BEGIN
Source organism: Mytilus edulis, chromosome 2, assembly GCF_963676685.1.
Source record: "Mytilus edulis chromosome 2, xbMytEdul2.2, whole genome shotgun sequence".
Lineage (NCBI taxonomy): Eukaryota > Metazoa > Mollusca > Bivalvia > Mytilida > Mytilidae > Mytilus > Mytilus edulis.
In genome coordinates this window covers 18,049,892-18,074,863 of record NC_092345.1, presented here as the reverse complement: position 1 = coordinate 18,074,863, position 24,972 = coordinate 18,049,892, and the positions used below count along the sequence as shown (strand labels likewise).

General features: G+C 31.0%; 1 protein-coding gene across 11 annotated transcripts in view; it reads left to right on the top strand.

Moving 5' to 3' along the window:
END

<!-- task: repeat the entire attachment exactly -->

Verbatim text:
Source organism: Mytilus edulis, chromosome 2, assembly GCF_963676685.1.
Source record: "Mytilus edulis chromosome 2, xbMytEdul2.2, whole genome shotgun sequence".
Lineage (NCBI taxonomy): Eukaryota > Metazoa > Mollusca > Bivalvia > Mytilida > Mytilidae > Mytilus > Mytilus edulis.
In genome coordinates this window covers 18,049,892-18,074,863 of record NC_092345.1, presented here as the reverse complement: position 1 = coordinate 18,074,863, position 24,972 = coordinate 18,049,892, and the positions used below count along the sequence as shown (strand labels likewise).

General features: G+C 31.0%; 1 protein-coding gene across 11 annotated transcripts in view; it reads left to right on the top strand.

Moving 5' to 3' along the window: